Dovepress , 2016. Vol. 7, 89-99 p.
Keyword [en]
victimization, childhood trauma, psychological symptoms, JVQ, TSCC
National Category
Clinical Medicine Public Health, Global Health, Social Medicine and Epidemiology Psychiatry Neurosciences
Identifiers
URN: urn:nbn:se:liu:diva-132626DOI: 10.2147/AHMT.S109587PubMedID: 27616895OAI: oai:DiVA.org:liu-132626DiVA: diva2:1047403
Available from: 2016-11-17 Created: 2016-11-17 Last updated: 2016-12-07Bibliographically approved
In thesis
1. Victimization, Prevalence, Health and Peritraumatic Reactions in Swedish Adolescents
Open this publication in new window or tab >>Victimization, Prevalence, Health and Peritraumatic Reactions in Swedish Adolescents
2016 (English)Doctoral thesis, comprehensive summary (Other academic)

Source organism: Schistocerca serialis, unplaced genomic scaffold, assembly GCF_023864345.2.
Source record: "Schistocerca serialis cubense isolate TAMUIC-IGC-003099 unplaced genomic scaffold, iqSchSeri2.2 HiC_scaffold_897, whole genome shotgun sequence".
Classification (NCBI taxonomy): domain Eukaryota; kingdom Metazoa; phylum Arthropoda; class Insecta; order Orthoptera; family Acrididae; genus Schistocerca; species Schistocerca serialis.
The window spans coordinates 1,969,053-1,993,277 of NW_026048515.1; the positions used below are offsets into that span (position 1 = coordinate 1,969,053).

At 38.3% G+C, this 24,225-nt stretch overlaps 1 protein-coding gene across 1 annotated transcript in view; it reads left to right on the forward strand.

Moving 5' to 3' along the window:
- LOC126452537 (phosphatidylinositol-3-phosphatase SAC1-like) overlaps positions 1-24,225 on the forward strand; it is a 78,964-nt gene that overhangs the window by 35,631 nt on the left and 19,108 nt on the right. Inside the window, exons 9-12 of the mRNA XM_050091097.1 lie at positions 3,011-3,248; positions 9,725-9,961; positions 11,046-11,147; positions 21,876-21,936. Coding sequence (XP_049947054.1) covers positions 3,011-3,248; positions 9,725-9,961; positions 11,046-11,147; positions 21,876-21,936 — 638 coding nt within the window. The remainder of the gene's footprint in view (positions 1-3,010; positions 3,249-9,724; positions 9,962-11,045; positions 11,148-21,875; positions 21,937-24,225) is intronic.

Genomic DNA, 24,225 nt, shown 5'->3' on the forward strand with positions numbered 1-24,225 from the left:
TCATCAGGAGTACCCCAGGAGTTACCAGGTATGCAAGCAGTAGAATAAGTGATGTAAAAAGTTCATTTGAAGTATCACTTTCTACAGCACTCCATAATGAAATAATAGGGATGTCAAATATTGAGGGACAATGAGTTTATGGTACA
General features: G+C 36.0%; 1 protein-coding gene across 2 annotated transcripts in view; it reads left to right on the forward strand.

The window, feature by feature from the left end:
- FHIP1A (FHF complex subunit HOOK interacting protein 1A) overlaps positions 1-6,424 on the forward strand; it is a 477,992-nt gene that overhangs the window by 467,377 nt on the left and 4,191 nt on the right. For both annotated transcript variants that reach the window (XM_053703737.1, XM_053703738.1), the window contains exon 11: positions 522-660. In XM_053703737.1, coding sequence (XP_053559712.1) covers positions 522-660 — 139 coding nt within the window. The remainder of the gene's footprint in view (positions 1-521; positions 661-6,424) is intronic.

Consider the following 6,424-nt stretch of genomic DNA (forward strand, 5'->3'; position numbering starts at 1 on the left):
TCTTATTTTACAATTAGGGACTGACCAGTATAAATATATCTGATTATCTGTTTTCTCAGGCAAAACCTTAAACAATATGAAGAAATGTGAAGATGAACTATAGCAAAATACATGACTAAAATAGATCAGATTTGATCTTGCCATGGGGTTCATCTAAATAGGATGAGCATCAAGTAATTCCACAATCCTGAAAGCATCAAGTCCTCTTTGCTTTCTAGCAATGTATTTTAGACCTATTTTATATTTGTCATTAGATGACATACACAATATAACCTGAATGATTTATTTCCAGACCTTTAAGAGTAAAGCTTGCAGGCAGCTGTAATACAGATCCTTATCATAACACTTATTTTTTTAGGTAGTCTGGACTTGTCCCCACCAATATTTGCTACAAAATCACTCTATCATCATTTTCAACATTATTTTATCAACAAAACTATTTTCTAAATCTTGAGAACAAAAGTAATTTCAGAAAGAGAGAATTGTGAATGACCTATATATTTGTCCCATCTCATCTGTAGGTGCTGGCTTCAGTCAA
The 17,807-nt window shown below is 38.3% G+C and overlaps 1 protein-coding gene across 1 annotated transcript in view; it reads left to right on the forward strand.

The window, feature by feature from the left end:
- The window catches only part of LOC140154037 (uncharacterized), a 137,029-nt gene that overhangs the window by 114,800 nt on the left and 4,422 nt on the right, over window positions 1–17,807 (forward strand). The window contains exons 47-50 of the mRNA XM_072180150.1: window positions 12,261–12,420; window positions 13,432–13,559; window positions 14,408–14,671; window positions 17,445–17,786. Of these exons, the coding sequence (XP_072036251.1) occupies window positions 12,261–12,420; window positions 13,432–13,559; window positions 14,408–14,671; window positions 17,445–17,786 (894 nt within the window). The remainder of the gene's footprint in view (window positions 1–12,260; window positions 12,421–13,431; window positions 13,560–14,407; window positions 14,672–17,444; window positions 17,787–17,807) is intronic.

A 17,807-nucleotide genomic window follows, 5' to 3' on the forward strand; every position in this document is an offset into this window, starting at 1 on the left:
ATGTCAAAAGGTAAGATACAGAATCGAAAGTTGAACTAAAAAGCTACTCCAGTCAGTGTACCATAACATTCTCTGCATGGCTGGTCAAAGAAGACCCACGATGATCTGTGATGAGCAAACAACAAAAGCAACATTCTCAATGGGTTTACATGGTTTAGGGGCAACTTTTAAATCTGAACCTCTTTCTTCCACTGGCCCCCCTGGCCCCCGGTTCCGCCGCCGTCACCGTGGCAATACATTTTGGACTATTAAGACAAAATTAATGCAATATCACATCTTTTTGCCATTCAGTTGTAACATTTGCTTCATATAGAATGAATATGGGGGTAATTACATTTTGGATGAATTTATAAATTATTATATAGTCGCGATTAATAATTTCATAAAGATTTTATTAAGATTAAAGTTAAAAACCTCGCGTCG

Abstract [en]

The aim of this thesis was to expand the knowledge of victimization in children and youth in Sweden. Victimization, prevalence, health and peritraumatic reactions were explored in a cross sectional, representative sample of 5,960 second grade high school students in Sweden. A computerized survey was developed and administered in class room setting.

Lifetime victimization was found in 84.1% of the sample (m=83.0%, f=85.2%), and, in relation to the five domains, 66.4% had experienced conventional crime, 24% child maltreatment, 54.4% peer and sibling victimization, 21.8% sexual victimization, and 54% had experienced witness victimization. Females experienced significantly more child maltreatment, peer and sibling victimization, sexual victimization, and witnessed victimization, males more conventional crime (p<0.001). Using logistic regression risk factors for victimization were confirmed by a significant increase OR regarding gender, environment and lack of both parents.